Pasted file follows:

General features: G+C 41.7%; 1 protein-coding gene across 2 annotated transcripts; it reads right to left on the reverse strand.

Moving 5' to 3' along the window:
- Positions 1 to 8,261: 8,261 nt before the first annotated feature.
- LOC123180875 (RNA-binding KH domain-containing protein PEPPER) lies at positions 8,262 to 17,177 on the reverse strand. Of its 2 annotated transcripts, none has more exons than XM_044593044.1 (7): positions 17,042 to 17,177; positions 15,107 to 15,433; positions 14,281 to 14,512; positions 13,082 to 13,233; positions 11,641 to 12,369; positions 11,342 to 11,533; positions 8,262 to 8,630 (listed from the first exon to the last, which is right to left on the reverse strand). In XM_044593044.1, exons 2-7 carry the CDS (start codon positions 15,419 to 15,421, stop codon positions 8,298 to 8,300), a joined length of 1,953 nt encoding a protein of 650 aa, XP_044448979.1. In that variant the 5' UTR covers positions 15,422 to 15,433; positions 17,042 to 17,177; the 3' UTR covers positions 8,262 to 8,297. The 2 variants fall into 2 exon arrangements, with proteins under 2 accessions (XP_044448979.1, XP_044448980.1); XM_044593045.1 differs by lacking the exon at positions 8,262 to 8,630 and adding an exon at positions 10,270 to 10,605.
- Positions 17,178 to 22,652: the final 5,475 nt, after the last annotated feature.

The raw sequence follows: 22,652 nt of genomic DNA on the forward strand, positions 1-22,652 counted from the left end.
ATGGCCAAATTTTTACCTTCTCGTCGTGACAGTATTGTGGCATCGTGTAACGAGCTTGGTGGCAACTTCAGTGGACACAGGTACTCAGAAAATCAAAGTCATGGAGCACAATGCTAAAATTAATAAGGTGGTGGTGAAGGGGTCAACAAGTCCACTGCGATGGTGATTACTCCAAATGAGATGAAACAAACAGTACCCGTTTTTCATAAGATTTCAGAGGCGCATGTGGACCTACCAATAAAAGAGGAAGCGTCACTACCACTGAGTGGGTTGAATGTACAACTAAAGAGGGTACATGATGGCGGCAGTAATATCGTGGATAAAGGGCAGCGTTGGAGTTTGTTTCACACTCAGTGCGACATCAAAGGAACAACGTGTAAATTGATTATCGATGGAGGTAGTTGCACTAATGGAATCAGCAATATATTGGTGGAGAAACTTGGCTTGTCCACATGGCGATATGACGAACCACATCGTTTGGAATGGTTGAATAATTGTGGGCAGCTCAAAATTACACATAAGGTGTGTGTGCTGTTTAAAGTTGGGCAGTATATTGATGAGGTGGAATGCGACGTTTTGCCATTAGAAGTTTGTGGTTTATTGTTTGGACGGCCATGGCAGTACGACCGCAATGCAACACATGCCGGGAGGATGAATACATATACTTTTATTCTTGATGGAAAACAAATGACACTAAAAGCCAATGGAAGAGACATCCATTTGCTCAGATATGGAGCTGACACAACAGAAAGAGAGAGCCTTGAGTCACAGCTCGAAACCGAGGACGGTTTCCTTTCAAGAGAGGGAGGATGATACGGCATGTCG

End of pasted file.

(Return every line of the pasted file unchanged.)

General features: G+C 41.7%; 1 protein-coding gene across 2 annotated transcripts; it reads right to left on the reverse strand.

Moving 5' to 3' along the window:
- Positions 1 to 8,261: 8,261 nt before the first annotated feature.
- LOC123180875 (RNA-binding KH domain-containing protein PEPPER) lies at positions 8,262 to 17,177 on the reverse strand. Of its 2 annotated transcripts, none has more exons than XM_044593044.1 (7): positions 17,042 to 17,177; positions 15,107 to 15,433; positions 14,281 to 14,512; positions 13,082 to 13,233; positions 11,641 to 12,369; positions 11,342 to 11,533; positions 8,262 to 8,630 (listed from the first exon to the last, which is right to left on the reverse strand). In XM_044593044.1, exons 2-7 carry the CDS (start codon positions 15,419 to 15,421, stop codon positions 8,298 to 8,300), a joined length of 1,953 nt encoding a protein of 650 aa, XP_044448979.1. In that variant the 5' UTR covers positions 15,422 to 15,433; positions 17,042 to 17,177; the 3' UTR covers positions 8,262 to 8,297. The 2 variants fall into 2 exon arrangements, with proteins under 2 accessions (XP_044448979.1, XP_044448980.1); XM_044593045.1 differs by lacking the exon at positions 8,262 to 8,630 and adding an exon at positions 10,270 to 10,605.
- Positions 17,178 to 22,652: the final 5,475 nt, after the last annotated feature.

The raw sequence follows: 22,652 nt of genomic DNA on the forward strand, positions 1-22,652 counted from the left end.
ATGGCCAAATTTTTACCTTCTCGTCGTGACAGTATTGTGGCATCGTGTAACGAGCTTGGTGGCAACTTCAGTGGACACAGGTACTCAGAAAATCAAAGTCATGGAGCACAATGCTAAAATTAATAAGGTGGTGGTGAAGGGGTCAACAAGTCCACTGCGATGGTGATTACTCCAAATGAGATGAAACAAACAGTACCCGTTTTTCATAAGATTTCAGAGGCGCATGTGGACCTACCAATAAAAGAGGAAGCGTCACTACCACTGAGTGGGTTGAATGTACAACTAAAGAGGGTACATGATGGCGGCAGTAATATCGTGGATAAAGGGCAGCGTTGGAGTTTGTTTCACACTCAGTGCGACATCAAAGGAACAACGTGTAAATTGATTATCGATGGAGGTAGTTGCACTAATGGAATCAGCAATATATTGGTGGAGAAACTTGGCTTGTCCACATGGCGATATGACGAACCACATCGTTTGGAATGGTTGAATAATTGTGGGCAGCTCAAAATTACACATAAGGTGTGTGTGCTGTTTAAAGTTGGGCAGTATATTGATGAGGTGGAATGCGACGTTTTGCCATTAGAAGTTTGTGGTTTATTGTTTGGACGGCCATGGCAGTACGACCGCAATGCAACACATGCCGGGAGGATGAATACATATACTTTTATTCTTGATGGAAAACAAATGACACTAAAAGCCAATGGAAGAGACATCCATTTGCTCAGATATGGAGCTGACACAACAGAAAGAGAGAGCCTTGAGTCACAGCTCGAAACCGAGGACGGTTTCCTTTCAAGAGAGGGAGGATGATACGGCATGTCG